Total

1

Matt Wieters

2920

BAL

0.1

1.3

3.7

6.9

12.0

2

Lou Marson

1327

CLE

0.4

-0.1

1.8

5.1

7.1

3

Kelly Shoppach

1551

TBR

0.4

0.0

2.1

3.9

6.5

4

Wilson Ramos

2325

WSN

0.7

0.0

1.7

2.8

5.2

5

Ramon Hernandez

1718

CIN

0.5

0.6

0.6

3.0

4.7

6

Carlos Ruiz

2465

PHI

0.0

1.0

3.5

0.0

4.5

7

Ryan Hanigan

1939

CIN

0.6

0.7

2.3

0.8

4.4

8

Drew Butera

1531

MIN

0.4

-0.5

2.3

1.5

3.8

9

Nick Hundley

1551

SDP

0.4

0.0

1.3

1.8

3.5

10

Buster Posey

1506

SFG

-0.3

0.4

1.4

1.5

3.1

11

Yadier Molina

2916

STL

0.8

0.3

0.6

0.7

2.5

12

Chris Gimenez

514

SEA

0.1

0.3

0.3

1.4

2.2

13

Taylor Teagarden

281

TEX

0.1

0.2

0.5

1.2

2.0

14

Henry Blanco

696

ARI

0.2

0.4

-0.3

1.6

1.9

15

Brayan Pena

1591

KCR

0.5

0.0

0.5

0.7

1.7

16

Mike Napoli

880

TEX

0.3

0.1

-0.1

1.3

1.6

17

Geovany Soto

2598

CHC

-0.8

-0.8

1.1

2.0

1.6

18

Rene Rivera

828

MIN

0.2

0.5

0.4

0.4

1.5

19

Rod Barajas

1872

LAD

0.5

0.7

1.6

-1.4

1.4

20

Michael McKenry

878

PIT

0.2

0.1

1.3

-0.2

1.4

21

Miguel Montero

2925

ARI

0.1

-2.5

2.3

1.3

1.2

22

Jason Varitek

1473

BOS

0.4

0.9

0.5

-0.8

1.0

23

Landon Powell

759

OAK

-0.5

0.0

0.7

0.8

1.0

24

Ivan Rodriguez

1209

WSN

-1.9

0.7

-0.5

2.7

1.0

25

David Ross

703

ATL

-0.6

0.4

0.0

1.0

0.9

26

Josh Bard

275

SEA

0.1

0.2

0.2

0.3

0.7

27

Mike Rivera

51

MIL

0.0

0.0

0.1

0.5

0.7

28

Brian Schneider

617

PHI

0.2

-0.1

1.2

-0.6

0.7

29

Gerald Laird

425

STL

0.1

0.3

-0.5

0.8

0.6

30

Gustavo Molina

78

NYY

0.0

0.0

0.2

0.3

0.6

31

Dane Sardinha

448

PHI

0.1

0.3

-0.1

0.3

0.6

32

John Buck

3005

FLA

0.9

-0.1

2.0

-2.2

0.6

33

Craig Tatum

426

BAL

-0.6

0.3

1.2

-0.3

0.5

34

Brett Hayes

616

FLA

0.2

0.4

-0.2

0.2

0.5

35

Carlos Santana

2188

CLE

0.6

-0.6

1.4

-1.0

0.4

36

Tony Cruz

312

STL

0.1

0.2

-0.2

0.2

0.2

37

Chris Snyder

1113

PIT

0.3

0.7

-0.8

0.0

0.2

38

Matt Pagnozzi

284

COL

0.1

0.2

-0.3

0.3

0.2

39

Wyatt Toregas

43

PIT

0.0

0.0

-0.2

0.2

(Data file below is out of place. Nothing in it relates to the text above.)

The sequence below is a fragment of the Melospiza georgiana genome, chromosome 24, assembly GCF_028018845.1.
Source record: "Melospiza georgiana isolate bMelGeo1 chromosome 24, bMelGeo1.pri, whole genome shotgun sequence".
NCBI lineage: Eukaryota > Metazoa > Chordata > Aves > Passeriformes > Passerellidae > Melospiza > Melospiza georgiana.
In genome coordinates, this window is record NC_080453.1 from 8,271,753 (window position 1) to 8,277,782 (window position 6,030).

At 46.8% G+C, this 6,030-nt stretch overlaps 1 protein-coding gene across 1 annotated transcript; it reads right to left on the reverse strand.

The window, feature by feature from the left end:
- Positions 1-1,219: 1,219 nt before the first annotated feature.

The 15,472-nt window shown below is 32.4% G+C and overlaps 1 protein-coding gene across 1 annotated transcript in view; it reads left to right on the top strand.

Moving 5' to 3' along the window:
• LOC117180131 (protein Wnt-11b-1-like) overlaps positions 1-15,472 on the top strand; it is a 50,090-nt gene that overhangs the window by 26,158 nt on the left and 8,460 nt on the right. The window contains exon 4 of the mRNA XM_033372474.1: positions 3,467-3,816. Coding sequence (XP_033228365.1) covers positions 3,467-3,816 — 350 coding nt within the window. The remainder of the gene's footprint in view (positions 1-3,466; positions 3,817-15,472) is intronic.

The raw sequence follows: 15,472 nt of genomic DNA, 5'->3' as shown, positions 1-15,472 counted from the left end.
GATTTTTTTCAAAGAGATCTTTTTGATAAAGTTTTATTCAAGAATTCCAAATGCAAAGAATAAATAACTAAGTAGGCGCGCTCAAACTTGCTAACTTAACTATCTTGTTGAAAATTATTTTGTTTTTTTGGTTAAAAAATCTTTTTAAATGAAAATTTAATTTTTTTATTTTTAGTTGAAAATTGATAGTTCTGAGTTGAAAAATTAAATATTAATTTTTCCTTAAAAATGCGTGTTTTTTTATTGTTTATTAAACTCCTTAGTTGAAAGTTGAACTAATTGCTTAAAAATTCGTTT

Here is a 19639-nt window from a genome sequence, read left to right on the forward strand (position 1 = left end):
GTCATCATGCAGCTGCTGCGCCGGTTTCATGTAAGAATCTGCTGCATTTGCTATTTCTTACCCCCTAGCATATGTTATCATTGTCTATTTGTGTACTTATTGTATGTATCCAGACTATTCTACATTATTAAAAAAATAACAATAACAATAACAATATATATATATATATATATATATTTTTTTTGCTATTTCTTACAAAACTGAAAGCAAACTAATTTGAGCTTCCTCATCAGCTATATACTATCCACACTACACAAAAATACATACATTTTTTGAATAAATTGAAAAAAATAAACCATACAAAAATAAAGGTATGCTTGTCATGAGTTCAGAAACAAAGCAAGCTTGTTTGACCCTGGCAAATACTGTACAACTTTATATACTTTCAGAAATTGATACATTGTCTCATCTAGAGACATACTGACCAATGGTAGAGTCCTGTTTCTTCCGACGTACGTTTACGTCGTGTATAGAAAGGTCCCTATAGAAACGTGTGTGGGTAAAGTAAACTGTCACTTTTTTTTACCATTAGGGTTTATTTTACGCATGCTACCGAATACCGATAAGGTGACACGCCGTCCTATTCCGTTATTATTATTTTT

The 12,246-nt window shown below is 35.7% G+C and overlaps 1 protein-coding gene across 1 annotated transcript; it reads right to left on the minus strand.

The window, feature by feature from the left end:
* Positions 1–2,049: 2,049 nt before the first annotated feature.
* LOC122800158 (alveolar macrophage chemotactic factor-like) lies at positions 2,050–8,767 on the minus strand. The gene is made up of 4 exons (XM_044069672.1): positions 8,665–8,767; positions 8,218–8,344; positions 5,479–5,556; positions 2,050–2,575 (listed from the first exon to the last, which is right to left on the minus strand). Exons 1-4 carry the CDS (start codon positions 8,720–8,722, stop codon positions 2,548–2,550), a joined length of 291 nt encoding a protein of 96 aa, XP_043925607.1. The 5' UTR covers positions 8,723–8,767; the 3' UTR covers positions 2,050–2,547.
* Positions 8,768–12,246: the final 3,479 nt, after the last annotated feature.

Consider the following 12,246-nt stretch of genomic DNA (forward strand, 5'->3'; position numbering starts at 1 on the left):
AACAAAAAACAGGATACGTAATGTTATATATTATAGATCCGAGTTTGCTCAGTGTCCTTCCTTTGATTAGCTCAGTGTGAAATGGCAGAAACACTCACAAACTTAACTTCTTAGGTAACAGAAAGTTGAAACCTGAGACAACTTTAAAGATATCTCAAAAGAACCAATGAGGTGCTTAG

0.1

40

Luis Martinez

10

SDP

0.0

0.0

0.0

0.0

0.0

41

Jason Jaramillo

143

PIT

0.0

0.1

-0.4

0.3

0.0

42

Eric Fryer

144

PIT

0.0

-0.4

0.4

-0.1

0.0

43

Adam Moore

67

SEA

0.0

0.0

0.2

-0.3

0.0

44

Dioner Navarro

1132

LAD

-0.4

0.2

0.4

-0.2

-0.1

45

Mike Nickeas

257

NYM

0.1

0.2

-0.1

-0.2

-0.1

46

Wil Nieves

554

MIL

-0.6

0.3

0.2

0.0

-0.1

47

Don Kelly

25

DET

0.0

0.0

-0.2

0.0

-0.2

48

Hector Sanchez

18

SFG

0.0

0.0

-0.2

0.0

-0.2

49

Hector Gimenez

45

LAD

0.0

0.0

-0.2

-0.1

-0.3

50

J.C. Boscan

4

ATL

0.0

0.0

-0.3

0.0

-0.3

51

Robinson Cancel

73

HOU

0.0

0.0

-0.1

-0.3

-0.3

52

Eliezer Alfonzo

54

COL

0.0

0.0

-0.4

0.0

-0.4

53

Kyle Phillips

653

SDP

-0.6

-0.6

0.1

0.6

-0.4

54

Omir Santos

34

DET

0.0

0.0

-0.5

0.0

-0.4

55

George Kottaras

520

MIL

0.1

0.3

-0.2

-0.7

-0.5

56

Jose Molina

1108

TOR

0.3

0.2

-2.2

1.2

-0.5

57

Steve Holm

198

MIN

0.1

0.1

0.0

-0.7

-0.5

58

Humberto Quintero

1379

HOU

-1.1

-0.1

1.6

-1.0

-0.6

59

Welington Castillo

159

CHC

-1.5

0.1

-0.1

0.8

-0.6

60

Rob Johnson

1421

SDP

-0.3

0.9

0.3

-1.6

-0.7

61

Jose Lobaton

44

TBR

-0.7

0.0

0.1

-0.1

-0.7

62

Bobby Wilson

293

LAA

0.1

0.2

-0.3

-0.7

-0.7

63

A.J. Ellis

502

LAD

0.1

0.3

-0.6

-0.7

-0.8

64

Victor Martinez

853

DET

0.2

0.0

-0.4

-0.6

-0.8

65

Ramon Castro

728

CHW

-0.5

0.4

0.6

-1.3

-0.8

66

Alex Avila

2694

DET

-0.7

1.2

-2.3

1.0

-0.8

67

Ryan Doumit

877

PIT

0.2

-0.4

-0.3

-0.5

-1.0

68

Dusty Brown

341

PIT

0.1

0.2

-1.0

-0.4

-1.1

69

Jake Fox

261

BAL

0.1

0.2

-0.7

-0.7

-1.1

70

Russell Martin

2640

NYY

0.8

-1.7

-1.0

0.8

-1.2

71

Eli Whiteside

1370

SFG

-0.4

0.4

-0.1

-1.1

-1.2

72

Jesus Flores

75

WSN

0.0

-0.4

-0.4

-0.6

-1.3

73

Joe Mauer

963

MIN

0.3

0.1

-0.4

-1.4

-1.4

74

Chris Stewart

746

SFG

0.2

-1.5

-1.3

1.1

-1.4

75

Chris Iannetta

2634

COL

0.7

1.1

-2.4

-0.9

-1.4

76

Koyie Hill

1004

CHC

-0.5

-1.8

0.9

-0.3

-1.7

77

Matt Treanor

2115

KCR

-0.1

-0.1

-1.6

0.2

-1.8

78

J.R. Towles

1379

HOU

-1.1

-0.1

2.2

-2.7

-1.8

79

Yorvit Torrealba

2450

TEX

-1.6

-0.4

-0.4

0.4

-1.9

80

Miguel Olivo

2616

SEA

-1.5

-0.3

-3.0

2.7

-2.1

81

John Jaso

1861

TBR

0.5

0.2

-0.4

-2.6

-2.3

82

Ronny Paulino

1309

NYM

-0.4

-1.1

-0.3

-0.6

-2.4

83

Jose Morales

627

COL

-1.3

-1.1

-0.8

0.7

-2.5

84

Jeff Mathis

1715

LAA

0.5

0.6

-1.4

-2.2

-2.5

85

Jarrod Saltalamacchia

2065

BOS

0.6

0.8

-2.9

-1.5

-3.1

86

Brian McCann

2908

ATL

0.1

0.3

-0.3

-3.3

-3.1

87

Kurt Suzuki

2844

OAK

0.8

-1.1

-1.3

-1.7

-3.3

88